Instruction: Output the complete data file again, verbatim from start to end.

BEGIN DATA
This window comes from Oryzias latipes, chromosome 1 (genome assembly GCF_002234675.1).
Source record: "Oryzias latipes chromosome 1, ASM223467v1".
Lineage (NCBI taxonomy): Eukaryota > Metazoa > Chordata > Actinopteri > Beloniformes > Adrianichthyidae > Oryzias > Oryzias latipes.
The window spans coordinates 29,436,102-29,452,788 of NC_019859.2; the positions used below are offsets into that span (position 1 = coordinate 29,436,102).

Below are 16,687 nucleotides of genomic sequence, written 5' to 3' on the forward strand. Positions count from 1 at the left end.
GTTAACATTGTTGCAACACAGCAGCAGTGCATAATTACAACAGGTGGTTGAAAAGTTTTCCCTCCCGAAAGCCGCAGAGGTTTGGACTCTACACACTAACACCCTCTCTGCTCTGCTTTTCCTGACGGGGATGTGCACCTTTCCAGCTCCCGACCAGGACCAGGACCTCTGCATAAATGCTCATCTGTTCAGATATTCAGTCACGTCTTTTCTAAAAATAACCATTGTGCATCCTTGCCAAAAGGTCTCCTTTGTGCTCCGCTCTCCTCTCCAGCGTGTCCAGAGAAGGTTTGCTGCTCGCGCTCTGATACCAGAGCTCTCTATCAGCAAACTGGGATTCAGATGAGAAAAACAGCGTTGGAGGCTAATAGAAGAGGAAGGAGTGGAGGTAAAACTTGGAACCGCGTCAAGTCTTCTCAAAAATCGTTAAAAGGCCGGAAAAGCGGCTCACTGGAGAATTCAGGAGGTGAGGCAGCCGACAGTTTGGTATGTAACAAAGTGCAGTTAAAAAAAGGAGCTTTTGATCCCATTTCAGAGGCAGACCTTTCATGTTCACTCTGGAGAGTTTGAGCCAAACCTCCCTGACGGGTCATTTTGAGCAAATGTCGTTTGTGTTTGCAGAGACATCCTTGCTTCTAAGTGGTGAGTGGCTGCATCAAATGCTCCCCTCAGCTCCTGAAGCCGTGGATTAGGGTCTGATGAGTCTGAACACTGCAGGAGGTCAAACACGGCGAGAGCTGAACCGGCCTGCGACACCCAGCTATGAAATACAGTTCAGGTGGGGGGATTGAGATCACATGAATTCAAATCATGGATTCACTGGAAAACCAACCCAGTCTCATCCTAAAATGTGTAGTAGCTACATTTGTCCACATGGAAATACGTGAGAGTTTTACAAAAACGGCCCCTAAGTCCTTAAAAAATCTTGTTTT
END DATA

This window comes from Oryzias latipes, chromosome 1 (genome assembly GCF_002234675.1).
Source record: "Oryzias latipes chromosome 1, ASM223467v1".
Lineage (NCBI taxonomy): Eukaryota > Metazoa > Chordata > Actinopteri > Beloniformes > Adrianichthyidae > Oryzias > Oryzias latipes.
The window spans coordinates 29,436,102-29,452,788 of NC_019859.2; the positions used below are offsets into that span (position 1 = coordinate 29,436,102).

Below are 16,687 nucleotides of genomic sequence, written 5' to 3' on the forward strand. Positions count from 1 at the left end.
GTTAACATTGTTGCAACACAGCAGCAGTGCATAATTACAACAGGTGGTTGAAAAGTTTTCCCTCCCGAAAGCCGCAGAGGTTTGGACTCTACACACTAACACCCTCTCTGCTCTGCTTTTCCTGACGGGGATGTGCACCTTTCCAGCTCCCGACCAGGACCAGGACCTCTGCATAAATGCTCATCTGTTCAGATATTCAGTCACGTCTTTTCTAAAAATAACCATTGTGCATCCTTGCCAAAAGGTCTCCTTTGTGCTCCGCTCTCCTCTCCAGCGTGTCCAGAGAAGGTTTGCTGCTCGCGCTCTGATACCAGAGCTCTCTATCAGCAAACTGGGATTCAGATGAGAAAAACAGCGTTGGAGGCTAATAGAAGAGGAAGGAGTGGAGGTAAAACTTGGAACCGCGTCAAGTCTTCTCAAAAATCGTTAAAAGGCCGGAAAAGCGGCTCACTGGAGAATTCAGGAGGTGAGGCAGCCGACAGTTTGGTATGTAACAAAGTGCAGTTAAAAAAAGGAGCTTTTGATCCCATTTCAGAGGCAGACCTTTCATGTTCACTCTGGAGAGTTTGAGCCAAACCTCCCTGACGGGTCATTTTGAGCAAATGTCGTTTGTGTTTGCAGAGACATCCTTGCTTCTAAGTGGTGAGTGGCTGCATCAAATGCTCCCCTCAGCTCCTGAAGCCGTGGATTAGGGTCTGATGAGTCTGAACACTGCAGGAGGTCAAACACGGCGAGAGCTGAACCGGCCTGCGACACCCAGCTATGAAATACAGTTCAGGTGGGGGGATTGAGATCACATGAATTCAAATCATGGATTCACTGGAAAACCAACCCAGTCTCATCCTAAAATGTGTAGTAGCTACATTTGTCCACATGGAAATACGTGAGAGTTTTACAAAAACGGCCCCTAAGTCCTTAAAAAATCTTGTTTT